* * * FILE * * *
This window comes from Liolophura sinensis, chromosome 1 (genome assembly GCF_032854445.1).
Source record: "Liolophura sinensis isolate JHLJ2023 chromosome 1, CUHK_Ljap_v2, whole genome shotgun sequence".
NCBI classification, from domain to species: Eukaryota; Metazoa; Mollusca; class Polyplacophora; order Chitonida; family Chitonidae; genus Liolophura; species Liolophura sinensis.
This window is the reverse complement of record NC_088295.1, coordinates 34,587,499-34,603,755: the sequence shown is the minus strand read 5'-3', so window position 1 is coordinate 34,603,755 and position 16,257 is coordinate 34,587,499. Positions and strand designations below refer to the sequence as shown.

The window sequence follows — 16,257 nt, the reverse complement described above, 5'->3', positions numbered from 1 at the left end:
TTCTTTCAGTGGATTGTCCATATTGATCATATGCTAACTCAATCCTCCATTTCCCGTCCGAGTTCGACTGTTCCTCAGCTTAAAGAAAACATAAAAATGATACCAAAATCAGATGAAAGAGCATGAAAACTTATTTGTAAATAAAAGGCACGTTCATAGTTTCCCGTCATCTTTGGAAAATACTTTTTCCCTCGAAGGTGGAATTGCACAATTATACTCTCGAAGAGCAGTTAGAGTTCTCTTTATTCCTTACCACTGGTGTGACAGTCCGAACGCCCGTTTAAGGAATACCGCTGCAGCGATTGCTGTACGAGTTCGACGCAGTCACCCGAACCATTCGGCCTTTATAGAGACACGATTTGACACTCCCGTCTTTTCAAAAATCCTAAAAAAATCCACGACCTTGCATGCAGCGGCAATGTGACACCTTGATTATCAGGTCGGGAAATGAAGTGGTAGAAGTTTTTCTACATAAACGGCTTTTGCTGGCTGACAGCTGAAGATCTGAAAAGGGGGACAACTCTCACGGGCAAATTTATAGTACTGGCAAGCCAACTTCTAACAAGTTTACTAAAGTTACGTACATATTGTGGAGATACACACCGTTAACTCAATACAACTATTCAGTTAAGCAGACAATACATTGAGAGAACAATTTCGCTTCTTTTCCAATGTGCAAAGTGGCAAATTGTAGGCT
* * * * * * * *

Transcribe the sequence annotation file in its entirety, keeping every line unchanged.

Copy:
This window comes from Liolophura sinensis, chromosome 1 (genome assembly GCF_032854445.1).
Source record: "Liolophura sinensis isolate JHLJ2023 chromosome 1, CUHK_Ljap_v2, whole genome shotgun sequence".
NCBI classification, from domain to species: Eukaryota; Metazoa; Mollusca; class Polyplacophora; order Chitonida; family Chitonidae; genus Liolophura; species Liolophura sinensis.
This window is the reverse complement of record NC_088295.1, coordinates 34,587,499-34,603,755: the sequence shown is the minus strand read 5'-3', so window position 1 is coordinate 34,603,755 and position 16,257 is coordinate 34,587,499. Positions and strand designations below refer to the sequence as shown.

The window sequence follows — 16,257 nt, the reverse complement described above, 5'->3', positions numbered from 1 at the left end:
TTCTTTCAGTGGATTGTCCATATTGATCATATGCTAACTCAATCCTCCATTTCCCGTCCGAGTTCGACTGTTCCTCAGCTTAAAGAAAACATAAAAATGATACCAAAATCAGATGAAAGAGCATGAAAACTTATTTGTAAATAAAAGGCACGTTCATAGTTTCCCGTCATCTTTGGAAAATACTTTTTCCCTCGAAGGTGGAATTGCACAATTATACTCTCGAAGAGCAGTTAGAGTTCTCTTTATTCCTTACCACTGGTGTGACAGTCCGAACGCCCGTTTAAGGAATACCGCTGCAGCGATTGCTGTACGAGTTCGACGCAGTCACCCGAACCATTCGGCCTTTATAGAGACACGATTTGACACTCCCGTCTTTTCAAAAATCCTAAAAAAATCCACGACCTTGCATGCAGCGGCAATGTGACACCTTGATTATCAGGTCGGGAAATGAAGTGGTAGAAGTTTTTCTACATAAACGGCTTTTGCTGGCTGACAGCTGAAGATCTGAAAAGGGGGACAACTCTCACGGGCAAATTTATAGTACTGGCAAGCCAACTTCTAACAAGTTTACTAAAGTTACGTACATATTGTGGAGATACACACCGTTAACTCAATACAACTATTCAGTTAAGCAGACAATACATTGAGAGAACAATTTCGCTTCTTTTCCAATGTGCAAAGTGGCAAATTGTAGGCT